The craft beer boom, which can and has been attributed to millennials, has been kind to brewers like Samuel Adams, which have been brewing craft beers for the past 30 years – when millennials weren’t even born.
The increasing interest in craft beers hasn’t gone unnoticed by beer giants like MillerCoors and Anheuser-Busch. As a result, the two companies have tried their hands at scooping up a part of the market for themselves – MillerCoors’ with Blue Moon and Anheuser-Busch with Shock Top. Their efforts haven’t been for nothing. According to Moody’s, Shock Top is the fastest growing craft beer. Similarly, the number of Americans drinking Blue Moon doubled in the last four years. And while many fans of real craft beers – those brewing 6m barrels a year or less – argue that those aren’t real craft beers, semantics matter little when it comes to sales.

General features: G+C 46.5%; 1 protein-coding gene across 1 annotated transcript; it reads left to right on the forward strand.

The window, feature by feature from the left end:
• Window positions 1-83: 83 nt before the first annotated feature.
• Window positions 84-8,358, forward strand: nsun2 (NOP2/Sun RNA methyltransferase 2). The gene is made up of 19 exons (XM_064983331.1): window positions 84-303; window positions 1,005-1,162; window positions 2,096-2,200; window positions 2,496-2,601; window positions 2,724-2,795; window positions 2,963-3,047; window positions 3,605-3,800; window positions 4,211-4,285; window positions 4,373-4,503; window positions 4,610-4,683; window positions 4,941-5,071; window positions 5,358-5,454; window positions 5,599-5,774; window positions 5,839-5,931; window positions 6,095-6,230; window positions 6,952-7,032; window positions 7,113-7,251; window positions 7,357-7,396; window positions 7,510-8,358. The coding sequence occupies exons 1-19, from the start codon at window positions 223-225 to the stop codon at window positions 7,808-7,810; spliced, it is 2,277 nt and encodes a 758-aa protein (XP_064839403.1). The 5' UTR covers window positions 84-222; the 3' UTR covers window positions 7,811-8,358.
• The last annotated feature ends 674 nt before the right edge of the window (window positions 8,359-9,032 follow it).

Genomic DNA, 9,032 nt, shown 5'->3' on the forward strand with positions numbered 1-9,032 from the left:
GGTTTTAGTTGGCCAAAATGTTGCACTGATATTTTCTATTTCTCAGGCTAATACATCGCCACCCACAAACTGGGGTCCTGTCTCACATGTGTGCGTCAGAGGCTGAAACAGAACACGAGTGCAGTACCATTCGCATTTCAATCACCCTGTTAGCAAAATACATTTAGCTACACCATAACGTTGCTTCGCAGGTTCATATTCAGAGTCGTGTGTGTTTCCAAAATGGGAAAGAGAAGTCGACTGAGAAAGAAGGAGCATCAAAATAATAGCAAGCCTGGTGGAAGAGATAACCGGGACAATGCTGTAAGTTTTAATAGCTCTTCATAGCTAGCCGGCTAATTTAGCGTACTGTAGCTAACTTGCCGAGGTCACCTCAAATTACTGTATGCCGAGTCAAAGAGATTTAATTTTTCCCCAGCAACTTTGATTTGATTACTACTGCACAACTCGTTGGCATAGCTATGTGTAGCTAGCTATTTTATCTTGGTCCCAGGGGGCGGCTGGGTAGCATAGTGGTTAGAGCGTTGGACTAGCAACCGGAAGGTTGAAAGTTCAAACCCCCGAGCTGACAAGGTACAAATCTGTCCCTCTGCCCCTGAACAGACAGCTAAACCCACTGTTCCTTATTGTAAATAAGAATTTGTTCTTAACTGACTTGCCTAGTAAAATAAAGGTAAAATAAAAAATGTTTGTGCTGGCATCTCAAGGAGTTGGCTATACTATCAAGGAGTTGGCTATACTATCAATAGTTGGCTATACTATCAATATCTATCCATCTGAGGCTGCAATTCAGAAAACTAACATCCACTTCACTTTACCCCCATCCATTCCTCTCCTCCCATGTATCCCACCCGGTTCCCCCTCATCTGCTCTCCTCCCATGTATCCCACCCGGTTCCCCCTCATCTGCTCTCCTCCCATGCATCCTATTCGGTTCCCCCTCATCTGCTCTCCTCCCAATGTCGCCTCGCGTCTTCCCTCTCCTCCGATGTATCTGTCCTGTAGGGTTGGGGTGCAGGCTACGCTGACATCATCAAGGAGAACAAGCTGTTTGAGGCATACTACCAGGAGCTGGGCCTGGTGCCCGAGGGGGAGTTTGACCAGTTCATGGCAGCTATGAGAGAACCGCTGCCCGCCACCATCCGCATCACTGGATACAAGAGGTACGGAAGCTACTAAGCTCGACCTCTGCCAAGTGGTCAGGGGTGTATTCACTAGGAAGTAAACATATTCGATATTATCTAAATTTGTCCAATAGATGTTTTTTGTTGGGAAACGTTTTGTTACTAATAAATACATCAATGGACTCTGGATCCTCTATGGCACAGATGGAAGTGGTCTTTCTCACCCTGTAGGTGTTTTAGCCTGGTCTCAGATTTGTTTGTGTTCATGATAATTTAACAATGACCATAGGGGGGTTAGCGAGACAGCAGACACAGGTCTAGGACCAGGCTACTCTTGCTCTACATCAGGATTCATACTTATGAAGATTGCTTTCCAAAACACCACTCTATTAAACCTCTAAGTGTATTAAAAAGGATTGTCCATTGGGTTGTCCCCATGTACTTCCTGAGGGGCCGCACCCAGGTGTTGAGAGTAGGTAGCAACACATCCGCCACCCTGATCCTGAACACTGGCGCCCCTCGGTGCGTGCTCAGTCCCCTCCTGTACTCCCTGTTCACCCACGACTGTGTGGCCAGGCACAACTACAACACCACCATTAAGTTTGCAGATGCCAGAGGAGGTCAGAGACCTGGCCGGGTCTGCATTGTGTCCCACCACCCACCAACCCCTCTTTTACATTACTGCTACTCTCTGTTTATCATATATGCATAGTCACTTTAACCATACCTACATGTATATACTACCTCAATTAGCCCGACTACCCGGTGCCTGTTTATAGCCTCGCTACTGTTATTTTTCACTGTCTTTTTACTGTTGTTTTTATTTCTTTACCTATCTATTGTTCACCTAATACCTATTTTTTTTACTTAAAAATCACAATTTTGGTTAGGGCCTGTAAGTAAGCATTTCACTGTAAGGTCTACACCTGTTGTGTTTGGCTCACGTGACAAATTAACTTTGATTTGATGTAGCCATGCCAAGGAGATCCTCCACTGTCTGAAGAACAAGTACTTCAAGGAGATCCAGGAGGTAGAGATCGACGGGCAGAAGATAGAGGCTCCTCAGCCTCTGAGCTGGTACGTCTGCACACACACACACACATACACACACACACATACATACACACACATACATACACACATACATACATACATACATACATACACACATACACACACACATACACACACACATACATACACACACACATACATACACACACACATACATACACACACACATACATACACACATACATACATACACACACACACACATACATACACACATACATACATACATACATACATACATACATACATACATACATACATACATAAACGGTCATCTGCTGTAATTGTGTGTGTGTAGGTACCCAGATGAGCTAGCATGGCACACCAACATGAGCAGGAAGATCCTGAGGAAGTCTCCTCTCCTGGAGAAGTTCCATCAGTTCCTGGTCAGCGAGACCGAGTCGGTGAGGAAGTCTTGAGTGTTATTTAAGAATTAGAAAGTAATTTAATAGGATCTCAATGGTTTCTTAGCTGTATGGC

It’s hard to compete with companies like that when it comes to production, admits Jim Koch, founder of Boston Beer Company, which brews Samuel Adams beers. Boston Beer Company has 1,000 employees and trains them to be cicerones, meaning they are to beer what sommeliers are to wine. Koch talks about making beer for creativity, quality and taste – throwing in rose hips and other garden-scented ingredients into a spring beer and expanding product offerings.
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